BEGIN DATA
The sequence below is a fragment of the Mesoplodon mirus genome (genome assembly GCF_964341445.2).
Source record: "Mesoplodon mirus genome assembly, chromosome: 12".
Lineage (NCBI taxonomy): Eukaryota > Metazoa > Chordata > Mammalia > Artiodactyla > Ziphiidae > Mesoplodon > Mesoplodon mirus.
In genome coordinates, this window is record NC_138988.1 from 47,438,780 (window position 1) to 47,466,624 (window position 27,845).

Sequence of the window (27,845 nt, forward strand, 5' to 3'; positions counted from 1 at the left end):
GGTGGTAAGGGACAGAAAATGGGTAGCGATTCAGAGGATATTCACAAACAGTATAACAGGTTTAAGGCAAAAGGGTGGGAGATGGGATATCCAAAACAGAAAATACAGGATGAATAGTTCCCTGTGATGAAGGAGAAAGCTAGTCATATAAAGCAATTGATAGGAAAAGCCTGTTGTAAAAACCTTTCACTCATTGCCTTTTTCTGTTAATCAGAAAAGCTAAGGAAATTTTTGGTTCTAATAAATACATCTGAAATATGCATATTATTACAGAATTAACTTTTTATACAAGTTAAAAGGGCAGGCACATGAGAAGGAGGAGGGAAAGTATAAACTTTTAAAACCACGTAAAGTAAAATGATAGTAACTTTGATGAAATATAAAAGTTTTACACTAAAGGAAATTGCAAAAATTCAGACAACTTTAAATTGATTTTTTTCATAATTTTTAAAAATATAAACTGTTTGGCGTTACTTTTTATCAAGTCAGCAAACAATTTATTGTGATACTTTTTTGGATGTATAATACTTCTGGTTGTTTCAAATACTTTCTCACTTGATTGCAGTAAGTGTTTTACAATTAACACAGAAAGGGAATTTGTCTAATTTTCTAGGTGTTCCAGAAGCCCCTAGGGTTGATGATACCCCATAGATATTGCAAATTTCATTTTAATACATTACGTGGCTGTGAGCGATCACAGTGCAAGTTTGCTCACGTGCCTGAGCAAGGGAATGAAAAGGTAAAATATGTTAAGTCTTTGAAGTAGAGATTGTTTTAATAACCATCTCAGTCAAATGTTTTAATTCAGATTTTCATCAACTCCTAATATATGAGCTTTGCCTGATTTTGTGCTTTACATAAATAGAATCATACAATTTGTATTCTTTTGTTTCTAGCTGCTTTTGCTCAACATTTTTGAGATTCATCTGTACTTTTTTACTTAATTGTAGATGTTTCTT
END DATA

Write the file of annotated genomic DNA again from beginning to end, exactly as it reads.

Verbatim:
The sequence below is a fragment of the Mesoplodon mirus genome (genome assembly GCF_964341445.2).
Source record: "Mesoplodon mirus genome assembly, chromosome: 12".
Lineage (NCBI taxonomy): Eukaryota > Metazoa > Chordata > Mammalia > Artiodactyla > Ziphiidae > Mesoplodon > Mesoplodon mirus.
In genome coordinates, this window is record NC_138988.1 from 47,438,780 (window position 1) to 47,466,624 (window position 27,845).

Sequence of the window (27,845 nt, forward strand, 5' to 3'; positions counted from 1 at the left end):
GGTGGTAAGGGACAGAAAATGGGTAGCGATTCAGAGGATATTCACAAACAGTATAACAGGTTTAAGGCAAAAGGGTGGGAGATGGGATATCCAAAACAGAAAATACAGGATGAATAGTTCCCTGTGATGAAGGAGAAAGCTAGTCATATAAAGCAATTGATAGGAAAAGCCTGTTGTAAAAACCTTTCACTCATTGCCTTTTTCTGTTAATCAGAAAAGCTAAGGAAATTTTTGGTTCTAATAAATACATCTGAAATATGCATATTATTACAGAATTAACTTTTTATACAAGTTAAAAGGGCAGGCACATGAGAAGGAGGAGGGAAAGTATAAACTTTTAAAACCACGTAAAGTAAAATGATAGTAACTTTGATGAAATATAAAAGTTTTACACTAAAGGAAATTGCAAAAATTCAGACAACTTTAAATTGATTTTTTTCATAATTTTTAAAAATATAAACTGTTTGGCGTTACTTTTTATCAAGTCAGCAAACAATTTATTGTGATACTTTTTTGGATGTATAATACTTCTGGTTGTTTCAAATACTTTCTCACTTGATTGCAGTAAGTGTTTTACAATTAACACAGAAAGGGAATTTGTCTAATTTTCTAGGTGTTCCAGAAGCCCCTAGGGTTGATGATACCCCATAGATATTGCAAATTTCATTTTAATACATTACGTGGCTGTGAGCGATCACAGTGCAAGTTTGCTCACGTGCCTGAGCAAGGGAATGAAAAGGTAAAATATGTTAAGTCTTTGAAGTAGAGATTGTTTTAATAACCATCTCAGTCAAATGTTTTAATTCAGATTTTCATCAACTCCTAATATATGAGCTTTGCCTGATTTTGTGCTTTACATAAATAGAATCATACAATTTGTATTCTTTTGTTTCTAGCTGCTTTTGCTCAACATTTTTGAGATTCATCTGTACTTTTTTACTTAATTGTAGATGTTTCTT